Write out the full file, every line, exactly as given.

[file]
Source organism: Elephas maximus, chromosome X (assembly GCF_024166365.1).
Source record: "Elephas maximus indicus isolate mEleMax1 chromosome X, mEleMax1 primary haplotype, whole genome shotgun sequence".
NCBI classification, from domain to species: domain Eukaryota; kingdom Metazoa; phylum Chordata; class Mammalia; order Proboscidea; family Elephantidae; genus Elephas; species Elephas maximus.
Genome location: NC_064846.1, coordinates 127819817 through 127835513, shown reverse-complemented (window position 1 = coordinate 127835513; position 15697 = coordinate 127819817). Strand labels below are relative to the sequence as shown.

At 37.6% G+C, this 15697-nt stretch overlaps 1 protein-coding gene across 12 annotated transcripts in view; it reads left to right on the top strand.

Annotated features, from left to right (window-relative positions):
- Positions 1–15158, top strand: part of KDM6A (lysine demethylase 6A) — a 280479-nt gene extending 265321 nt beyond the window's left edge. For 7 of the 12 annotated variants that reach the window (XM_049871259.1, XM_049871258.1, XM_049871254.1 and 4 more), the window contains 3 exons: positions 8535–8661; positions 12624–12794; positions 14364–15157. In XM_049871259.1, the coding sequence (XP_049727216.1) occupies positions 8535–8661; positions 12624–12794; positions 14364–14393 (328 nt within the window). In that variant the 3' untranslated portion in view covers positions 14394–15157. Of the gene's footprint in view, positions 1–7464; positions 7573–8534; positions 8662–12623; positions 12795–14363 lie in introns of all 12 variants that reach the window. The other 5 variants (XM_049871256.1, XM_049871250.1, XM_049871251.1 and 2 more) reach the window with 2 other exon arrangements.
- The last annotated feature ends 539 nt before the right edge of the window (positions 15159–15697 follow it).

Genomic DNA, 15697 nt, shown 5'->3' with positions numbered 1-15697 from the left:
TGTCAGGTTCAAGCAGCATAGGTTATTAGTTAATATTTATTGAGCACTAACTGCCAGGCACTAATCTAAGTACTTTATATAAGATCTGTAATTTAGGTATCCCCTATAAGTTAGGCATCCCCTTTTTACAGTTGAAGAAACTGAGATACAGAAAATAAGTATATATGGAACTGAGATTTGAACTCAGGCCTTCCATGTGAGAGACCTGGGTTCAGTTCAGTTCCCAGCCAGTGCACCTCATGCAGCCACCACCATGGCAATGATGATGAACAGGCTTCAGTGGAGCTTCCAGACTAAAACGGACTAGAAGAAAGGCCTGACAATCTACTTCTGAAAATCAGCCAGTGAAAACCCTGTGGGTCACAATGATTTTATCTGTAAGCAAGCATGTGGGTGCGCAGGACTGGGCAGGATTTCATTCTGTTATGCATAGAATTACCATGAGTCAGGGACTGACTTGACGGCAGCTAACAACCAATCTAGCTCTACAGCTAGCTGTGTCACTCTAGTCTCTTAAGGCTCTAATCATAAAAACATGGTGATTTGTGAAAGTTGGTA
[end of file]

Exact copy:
Source organism: Elephas maximus, chromosome X (assembly GCF_024166365.1).
Source record: "Elephas maximus indicus isolate mEleMax1 chromosome X, mEleMax1 primary haplotype, whole genome shotgun sequence".
NCBI classification, from domain to species: domain Eukaryota; kingdom Metazoa; phylum Chordata; class Mammalia; order Proboscidea; family Elephantidae; genus Elephas; species Elephas maximus.
Genome location: NC_064846.1, coordinates 127819817 through 127835513, shown reverse-complemented (window position 1 = coordinate 127835513; position 15697 = coordinate 127819817). Strand labels below are relative to the sequence as shown.

At 37.6% G+C, this 15697-nt stretch overlaps 1 protein-coding gene across 12 annotated transcripts in view; it reads left to right on the top strand.

Annotated features, from left to right (window-relative positions):
- Positions 1–15158, top strand: part of KDM6A (lysine demethylase 6A) — a 280479-nt gene extending 265321 nt beyond the window's left edge. For 7 of the 12 annotated variants that reach the window (XM_049871259.1, XM_049871258.1, XM_049871254.1 and 4 more), the window contains 3 exons: positions 8535–8661; positions 12624–12794; positions 14364–15157. In XM_049871259.1, the coding sequence (XP_049727216.1) occupies positions 8535–8661; positions 12624–12794; positions 14364–14393 (328 nt within the window). In that variant the 3' untranslated portion in view covers positions 14394–15157. Of the gene's footprint in view, positions 1–7464; positions 7573–8534; positions 8662–12623; positions 12795–14363 lie in introns of all 12 variants that reach the window. The other 5 variants (XM_049871256.1, XM_049871250.1, XM_049871251.1 and 2 more) reach the window with 2 other exon arrangements.
- The last annotated feature ends 539 nt before the right edge of the window (positions 15159–15697 follow it).

Genomic DNA, 15697 nt, shown 5'->3' with positions numbered 1-15697 from the left:
TGTCAGGTTCAAGCAGCATAGGTTATTAGTTAATATTTATTGAGCACTAACTGCCAGGCACTAATCTAAGTACTTTATATAAGATCTGTAATTTAGGTATCCCCTATAAGTTAGGCATCCCCTTTTTACAGTTGAAGAAACTGAGATACAGAAAATAAGTATATATGGAACTGAGATTTGAACTCAGGCCTTCCATGTGAGAGACCTGGGTTCAGTTCAGTTCCCAGCCAGTGCACCTCATGCAGCCACCACCATGGCAATGATGATGAACAGGCTTCAGTGGAGCTTCCAGACTAAAACGGACTAGAAGAAAGGCCTGACAATCTACTTCTGAAAATCAGCCAGTGAAAACCCTGTGGGTCACAATGATTTTATCTGTAAGCAAGCATGTGGGTGCGCAGGACTGGGCAGGATTTCATTCTGTTATGCATAGAATTACCATGAGTCAGGGACTGACTTGACGGCAGCTAACAACCAATCTAGCTCTACAGCTAGCTGTGTCACTCTAGTCTCTTAAGGCTCTAATCATAAAAACATGGTGATTTGTGAAAGTTGGTA